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All Issues > Volume 12, Issue 6


<< Monday, November 11, 1996 >> St. Martin of Tours
 
Titus 1:1-9
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Psalm 24 Luke 17:1-6
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"FATHER, FORGIVE" (Lk 23:34)

 
"If he sins against you seven times a day, and seven times a day turns back to you saying, 'I am sorry,' forgive him." —Luke 17:4
 

We are made in the image and likeness of God (Gn 1:27). As disciples of Jesus, we try to be like Jesus in every aspect of our conduct (1 Pt 1:15). In this way, we are like God, for Jesus is God and the "exact Representation of the Father's Being" (Heb 1:3).

To be like God means to work, suffer, give, love, and forgive as God does. This means we must forgive seven times a day (Lk 17:4) and seventy times seven times (Mt 18:22), for we and billions of others frequently offend God and He keeps forgiving us. It is a conservative estimate to say that God forgives a few billion times each day. That's what "seven" means — an infinite number.

To be like God, we too must forgive repeatedly and always. We must forgive those closest to us. Who else has the chance to wrong us seven times a day? We must forgive others repeatedly for the worst of injustices, even for scandals (Lk 17:1ff). Finally, we must forgive by God's standards. God's standards are not limited to just praying for or being nice to those who have hurt us; they also require giving offenders affection, gifts, and honor (Lk 15:20ff).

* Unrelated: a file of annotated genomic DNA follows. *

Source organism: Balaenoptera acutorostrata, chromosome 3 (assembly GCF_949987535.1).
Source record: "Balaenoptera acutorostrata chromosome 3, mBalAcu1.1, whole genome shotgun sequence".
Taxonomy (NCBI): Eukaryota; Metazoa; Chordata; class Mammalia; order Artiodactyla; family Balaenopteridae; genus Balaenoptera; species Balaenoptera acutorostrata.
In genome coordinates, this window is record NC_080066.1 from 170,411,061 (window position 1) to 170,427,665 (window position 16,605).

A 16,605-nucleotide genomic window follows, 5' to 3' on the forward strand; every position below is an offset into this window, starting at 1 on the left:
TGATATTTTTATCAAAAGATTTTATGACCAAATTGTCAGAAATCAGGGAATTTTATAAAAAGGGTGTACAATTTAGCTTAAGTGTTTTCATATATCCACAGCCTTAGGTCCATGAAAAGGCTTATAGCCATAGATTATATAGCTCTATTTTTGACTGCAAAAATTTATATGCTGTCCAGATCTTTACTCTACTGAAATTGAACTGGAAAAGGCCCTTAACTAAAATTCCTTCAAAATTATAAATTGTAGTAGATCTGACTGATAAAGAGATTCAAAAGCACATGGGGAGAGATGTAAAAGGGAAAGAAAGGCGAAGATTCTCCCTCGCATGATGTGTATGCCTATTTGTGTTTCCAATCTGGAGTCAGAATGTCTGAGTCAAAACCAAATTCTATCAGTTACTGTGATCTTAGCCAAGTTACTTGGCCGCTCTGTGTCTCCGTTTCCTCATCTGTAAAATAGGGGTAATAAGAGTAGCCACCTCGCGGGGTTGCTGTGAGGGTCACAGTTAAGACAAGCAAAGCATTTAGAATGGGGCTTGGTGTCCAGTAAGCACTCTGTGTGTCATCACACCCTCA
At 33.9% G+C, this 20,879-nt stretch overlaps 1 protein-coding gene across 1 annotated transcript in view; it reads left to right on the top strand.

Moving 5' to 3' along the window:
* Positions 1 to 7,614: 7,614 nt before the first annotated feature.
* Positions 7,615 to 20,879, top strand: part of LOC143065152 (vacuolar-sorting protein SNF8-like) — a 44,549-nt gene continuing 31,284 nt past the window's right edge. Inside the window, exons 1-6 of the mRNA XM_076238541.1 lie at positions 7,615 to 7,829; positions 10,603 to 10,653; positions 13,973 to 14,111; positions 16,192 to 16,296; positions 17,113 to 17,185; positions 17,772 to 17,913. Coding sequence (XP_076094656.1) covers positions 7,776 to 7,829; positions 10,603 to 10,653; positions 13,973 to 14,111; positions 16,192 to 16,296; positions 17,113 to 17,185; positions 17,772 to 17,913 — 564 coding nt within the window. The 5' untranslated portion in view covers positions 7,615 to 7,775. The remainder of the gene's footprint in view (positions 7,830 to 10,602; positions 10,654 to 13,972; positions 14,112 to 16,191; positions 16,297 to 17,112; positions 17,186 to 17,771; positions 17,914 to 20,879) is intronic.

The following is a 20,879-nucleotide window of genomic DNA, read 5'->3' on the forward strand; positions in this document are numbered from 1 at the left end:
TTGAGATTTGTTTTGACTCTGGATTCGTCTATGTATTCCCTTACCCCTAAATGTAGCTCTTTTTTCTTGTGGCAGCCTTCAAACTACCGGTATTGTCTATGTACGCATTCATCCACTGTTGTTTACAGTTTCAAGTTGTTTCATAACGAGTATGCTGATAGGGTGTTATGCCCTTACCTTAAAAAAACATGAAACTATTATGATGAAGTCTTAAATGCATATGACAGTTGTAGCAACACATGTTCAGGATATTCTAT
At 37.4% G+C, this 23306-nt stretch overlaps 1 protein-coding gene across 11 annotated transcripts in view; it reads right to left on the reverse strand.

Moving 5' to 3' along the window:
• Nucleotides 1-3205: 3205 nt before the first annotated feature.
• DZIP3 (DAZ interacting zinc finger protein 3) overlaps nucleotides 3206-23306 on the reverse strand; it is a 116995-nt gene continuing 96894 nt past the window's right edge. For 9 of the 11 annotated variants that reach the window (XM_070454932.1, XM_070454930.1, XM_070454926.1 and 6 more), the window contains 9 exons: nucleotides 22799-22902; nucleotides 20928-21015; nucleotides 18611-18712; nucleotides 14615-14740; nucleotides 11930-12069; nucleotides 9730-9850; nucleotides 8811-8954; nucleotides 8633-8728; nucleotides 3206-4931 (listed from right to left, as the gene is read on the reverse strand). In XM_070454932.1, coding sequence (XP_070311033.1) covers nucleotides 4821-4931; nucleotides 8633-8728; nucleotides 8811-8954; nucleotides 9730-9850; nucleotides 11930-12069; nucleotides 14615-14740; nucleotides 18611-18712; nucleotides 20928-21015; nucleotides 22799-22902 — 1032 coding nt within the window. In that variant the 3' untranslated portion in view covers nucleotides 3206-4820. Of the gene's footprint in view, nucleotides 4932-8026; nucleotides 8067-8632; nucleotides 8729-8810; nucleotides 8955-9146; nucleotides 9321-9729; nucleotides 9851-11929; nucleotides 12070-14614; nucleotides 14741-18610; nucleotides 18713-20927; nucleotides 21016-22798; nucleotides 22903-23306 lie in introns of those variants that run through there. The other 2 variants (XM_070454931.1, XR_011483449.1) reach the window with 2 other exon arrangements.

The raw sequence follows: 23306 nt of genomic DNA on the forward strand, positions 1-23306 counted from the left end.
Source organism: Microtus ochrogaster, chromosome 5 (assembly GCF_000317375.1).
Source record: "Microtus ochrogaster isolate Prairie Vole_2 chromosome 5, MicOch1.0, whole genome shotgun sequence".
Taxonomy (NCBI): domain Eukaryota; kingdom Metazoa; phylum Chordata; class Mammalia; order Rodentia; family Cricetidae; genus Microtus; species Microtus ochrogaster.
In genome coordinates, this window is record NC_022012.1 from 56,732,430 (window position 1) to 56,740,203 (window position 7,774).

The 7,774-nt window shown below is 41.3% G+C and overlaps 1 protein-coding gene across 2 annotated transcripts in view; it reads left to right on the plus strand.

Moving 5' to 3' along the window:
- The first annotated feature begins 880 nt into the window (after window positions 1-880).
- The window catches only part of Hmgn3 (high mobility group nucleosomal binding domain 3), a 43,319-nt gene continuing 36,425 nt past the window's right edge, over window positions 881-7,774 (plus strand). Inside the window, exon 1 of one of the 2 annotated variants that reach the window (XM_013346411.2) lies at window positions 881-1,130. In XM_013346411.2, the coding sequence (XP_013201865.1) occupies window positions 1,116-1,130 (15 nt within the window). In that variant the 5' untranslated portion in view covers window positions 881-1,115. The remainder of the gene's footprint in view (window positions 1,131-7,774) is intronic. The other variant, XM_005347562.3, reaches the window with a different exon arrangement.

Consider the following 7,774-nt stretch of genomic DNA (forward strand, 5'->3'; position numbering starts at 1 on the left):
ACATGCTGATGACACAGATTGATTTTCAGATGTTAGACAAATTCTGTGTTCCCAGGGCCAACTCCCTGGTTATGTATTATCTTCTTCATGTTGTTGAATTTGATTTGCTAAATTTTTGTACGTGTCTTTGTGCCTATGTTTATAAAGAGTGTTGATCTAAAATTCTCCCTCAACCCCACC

Forgiving others is impossible. Being like God is impossible. However, "nothing is impossible with God" (Lk 1:37). By God's grace, forgive everyone for everything. Do the impossible. Be like God.

 
Prayer: Father, may I and others be shocked by my forgiving both those who apologize and those who don't.
Promise: "In his teaching he must hold fast to the authentic message, so that he will be able both to encourage men to follow sound doctrine and to refute those who contradict it." —Ti 1:9
Praise: Martin, once a soldier, converted to Jesus. Upon leaving the army, his commanding officer accused him of being a coward. Martin told him that he was prepared to advance alone against the enemy, armed only with the name of Jesus.
 
 
 
Nihil obstat: Reverend Ralph J. Lawrence, April 2, 1996
Imprimatur: †Most Reverend Carl K. Moeddel, Vicar General and Auxiliary Bishop of the Archdiocese of Cincinnati, April 3, 1996
 
The Nihil obstat and Imprimatur are a declaration that a book or pamphlet is considered to be free from doctrinal or moral error. It is not implied that those who have granted the Nihil obstat and Imprimatur agree with the contents, opinions, or statements expressed.
Volume 12, Issue 6
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